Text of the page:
Netflix Has a Plan to Rewire our Entire Culture
Binge viewing was just the beginning. What you need to know to understand life after the end of mass culture.
If Dickens didn’t have to make his living writing serialized stories, would we know his writing at all? Yet we read his material in book form, rather than the pieces he churned out, as did many “novelists” in the late 19th century.
Netflix has already taken the serialized model and broken it, with “House of Cards”, the new season of “Arrested Development”, and “Orange is the new Black”, delivering the entire season of episodes at once, for binge viewers to swallow all in one feast or, pick as they choose.
With the precident of popular literature being shifted from serialization in newspapers (even Louisa May Alcott’s “Little Women”, rambling when read as a book, probably held tighter attention when parsed out in smaller pieces) to books, it’s probably a foregone conclusion that Netflix can drive this model for a while, acquiring new shows, that, as the author of this article, Tim Wu, hints, smells faintly of the quirkyness of HBO or Showtime programming. In the case of Arrested Development, it’s a flat out lift of a property that ran on a major network, and the show didn’t cross over into the land of explicit sexuality and language—Arrested Development fans didn’t have to brave an assault on their beloved story world of cut aways before sex happens.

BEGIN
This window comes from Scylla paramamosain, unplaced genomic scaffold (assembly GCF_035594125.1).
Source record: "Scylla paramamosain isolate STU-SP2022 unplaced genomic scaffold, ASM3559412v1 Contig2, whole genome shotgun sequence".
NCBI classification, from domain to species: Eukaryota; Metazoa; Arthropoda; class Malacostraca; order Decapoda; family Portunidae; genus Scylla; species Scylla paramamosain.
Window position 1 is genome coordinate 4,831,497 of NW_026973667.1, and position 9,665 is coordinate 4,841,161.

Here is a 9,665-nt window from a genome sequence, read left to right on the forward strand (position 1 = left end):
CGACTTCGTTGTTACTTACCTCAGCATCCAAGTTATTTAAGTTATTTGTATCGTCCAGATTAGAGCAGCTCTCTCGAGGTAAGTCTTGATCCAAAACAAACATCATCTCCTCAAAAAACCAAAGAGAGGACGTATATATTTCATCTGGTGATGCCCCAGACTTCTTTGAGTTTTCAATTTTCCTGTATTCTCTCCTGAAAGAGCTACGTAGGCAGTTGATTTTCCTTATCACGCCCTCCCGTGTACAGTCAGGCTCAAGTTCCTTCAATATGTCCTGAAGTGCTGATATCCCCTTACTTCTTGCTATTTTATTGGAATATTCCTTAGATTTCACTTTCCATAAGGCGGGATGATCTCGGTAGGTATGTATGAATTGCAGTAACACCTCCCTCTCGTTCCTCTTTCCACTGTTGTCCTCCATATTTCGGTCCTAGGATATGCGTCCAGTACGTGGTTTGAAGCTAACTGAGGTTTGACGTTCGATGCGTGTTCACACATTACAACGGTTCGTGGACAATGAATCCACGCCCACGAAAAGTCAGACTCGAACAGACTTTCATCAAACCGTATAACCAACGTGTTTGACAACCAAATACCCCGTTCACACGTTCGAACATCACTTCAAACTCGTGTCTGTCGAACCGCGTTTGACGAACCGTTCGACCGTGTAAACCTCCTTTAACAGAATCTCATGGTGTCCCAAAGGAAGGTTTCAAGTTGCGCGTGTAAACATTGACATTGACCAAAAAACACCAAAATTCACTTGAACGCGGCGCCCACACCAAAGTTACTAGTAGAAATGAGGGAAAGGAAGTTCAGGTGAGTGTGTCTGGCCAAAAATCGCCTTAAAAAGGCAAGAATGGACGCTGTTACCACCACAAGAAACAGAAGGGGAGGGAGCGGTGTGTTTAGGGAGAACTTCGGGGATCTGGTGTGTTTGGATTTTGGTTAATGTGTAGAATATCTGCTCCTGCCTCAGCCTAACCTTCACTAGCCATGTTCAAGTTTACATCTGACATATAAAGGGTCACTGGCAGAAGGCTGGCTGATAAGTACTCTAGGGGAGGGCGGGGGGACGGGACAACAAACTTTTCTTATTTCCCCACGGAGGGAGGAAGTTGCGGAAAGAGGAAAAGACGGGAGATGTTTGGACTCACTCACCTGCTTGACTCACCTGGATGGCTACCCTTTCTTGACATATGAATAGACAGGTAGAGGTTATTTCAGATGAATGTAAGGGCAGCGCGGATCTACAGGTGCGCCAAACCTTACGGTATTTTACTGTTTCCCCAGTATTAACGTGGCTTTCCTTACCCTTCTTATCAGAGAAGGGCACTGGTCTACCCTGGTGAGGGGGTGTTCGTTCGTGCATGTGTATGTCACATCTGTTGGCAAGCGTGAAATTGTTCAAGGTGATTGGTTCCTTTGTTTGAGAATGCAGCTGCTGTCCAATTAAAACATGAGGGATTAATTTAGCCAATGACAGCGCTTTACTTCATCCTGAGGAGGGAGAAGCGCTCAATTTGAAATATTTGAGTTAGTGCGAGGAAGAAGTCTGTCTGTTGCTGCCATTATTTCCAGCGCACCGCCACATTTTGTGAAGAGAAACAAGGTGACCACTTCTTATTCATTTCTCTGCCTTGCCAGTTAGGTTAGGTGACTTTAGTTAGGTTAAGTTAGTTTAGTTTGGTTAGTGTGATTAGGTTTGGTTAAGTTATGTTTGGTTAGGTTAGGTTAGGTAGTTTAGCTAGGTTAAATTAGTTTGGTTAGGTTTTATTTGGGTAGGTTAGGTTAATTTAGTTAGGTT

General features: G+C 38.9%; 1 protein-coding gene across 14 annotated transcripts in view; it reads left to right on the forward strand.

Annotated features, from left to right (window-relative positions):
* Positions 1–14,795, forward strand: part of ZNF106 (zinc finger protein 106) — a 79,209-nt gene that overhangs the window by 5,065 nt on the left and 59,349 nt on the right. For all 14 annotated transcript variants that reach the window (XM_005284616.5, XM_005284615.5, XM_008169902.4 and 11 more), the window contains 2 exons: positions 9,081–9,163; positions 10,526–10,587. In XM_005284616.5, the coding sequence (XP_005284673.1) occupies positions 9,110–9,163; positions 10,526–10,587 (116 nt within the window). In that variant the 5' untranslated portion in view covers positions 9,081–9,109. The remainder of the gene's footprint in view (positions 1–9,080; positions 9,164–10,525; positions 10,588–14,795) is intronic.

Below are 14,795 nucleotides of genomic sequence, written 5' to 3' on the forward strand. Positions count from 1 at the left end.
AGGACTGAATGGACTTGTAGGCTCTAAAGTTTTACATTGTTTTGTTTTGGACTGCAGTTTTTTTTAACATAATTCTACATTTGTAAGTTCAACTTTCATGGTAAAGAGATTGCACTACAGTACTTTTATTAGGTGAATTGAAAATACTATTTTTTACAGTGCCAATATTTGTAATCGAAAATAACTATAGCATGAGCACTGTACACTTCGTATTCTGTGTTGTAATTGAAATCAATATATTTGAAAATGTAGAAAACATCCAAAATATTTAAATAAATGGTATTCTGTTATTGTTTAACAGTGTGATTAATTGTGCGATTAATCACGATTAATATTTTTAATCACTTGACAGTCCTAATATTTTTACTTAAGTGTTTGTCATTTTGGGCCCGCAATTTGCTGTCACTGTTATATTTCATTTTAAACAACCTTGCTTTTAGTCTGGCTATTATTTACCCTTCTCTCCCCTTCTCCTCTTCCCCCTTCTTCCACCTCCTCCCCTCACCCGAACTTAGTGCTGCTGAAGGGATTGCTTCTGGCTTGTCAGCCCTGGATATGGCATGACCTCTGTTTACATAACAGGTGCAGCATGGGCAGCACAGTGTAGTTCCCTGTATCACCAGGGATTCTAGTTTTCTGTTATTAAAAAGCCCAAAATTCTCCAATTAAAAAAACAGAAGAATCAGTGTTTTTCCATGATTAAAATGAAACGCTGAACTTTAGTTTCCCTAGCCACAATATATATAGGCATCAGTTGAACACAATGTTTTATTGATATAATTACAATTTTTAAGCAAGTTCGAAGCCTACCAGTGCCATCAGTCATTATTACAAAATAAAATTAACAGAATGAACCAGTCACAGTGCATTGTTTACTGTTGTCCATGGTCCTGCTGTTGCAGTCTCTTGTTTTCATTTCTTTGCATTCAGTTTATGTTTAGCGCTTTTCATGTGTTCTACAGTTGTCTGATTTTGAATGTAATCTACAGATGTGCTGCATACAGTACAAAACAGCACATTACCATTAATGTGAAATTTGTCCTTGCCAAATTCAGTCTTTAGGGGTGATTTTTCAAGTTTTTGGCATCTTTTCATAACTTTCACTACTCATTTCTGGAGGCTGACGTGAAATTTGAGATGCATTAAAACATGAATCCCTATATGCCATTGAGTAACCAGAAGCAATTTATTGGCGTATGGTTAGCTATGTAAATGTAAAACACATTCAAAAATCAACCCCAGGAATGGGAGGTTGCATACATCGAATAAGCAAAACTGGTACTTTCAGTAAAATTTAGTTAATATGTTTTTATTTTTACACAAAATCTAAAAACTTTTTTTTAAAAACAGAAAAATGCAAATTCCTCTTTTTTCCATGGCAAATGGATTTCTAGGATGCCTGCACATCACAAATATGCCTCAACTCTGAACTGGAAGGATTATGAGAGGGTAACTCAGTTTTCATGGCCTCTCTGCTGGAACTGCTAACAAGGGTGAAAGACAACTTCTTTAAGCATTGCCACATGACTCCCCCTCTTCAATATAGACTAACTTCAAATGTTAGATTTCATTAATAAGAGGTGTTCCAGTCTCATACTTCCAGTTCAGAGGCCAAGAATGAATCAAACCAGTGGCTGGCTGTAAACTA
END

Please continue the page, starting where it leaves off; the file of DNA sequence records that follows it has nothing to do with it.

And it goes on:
So it’s evolutionary, rather than revolutionary, and there hasn’t been a transmedia property announced yet from Netflix, with alternate endings, multiple versions and audience-generated content. That seems to be still closer to the gaming community than fans of Hulu and the network shows, wanting to consume their series on their time, not the networks’ schedule.
But… one step at a time.
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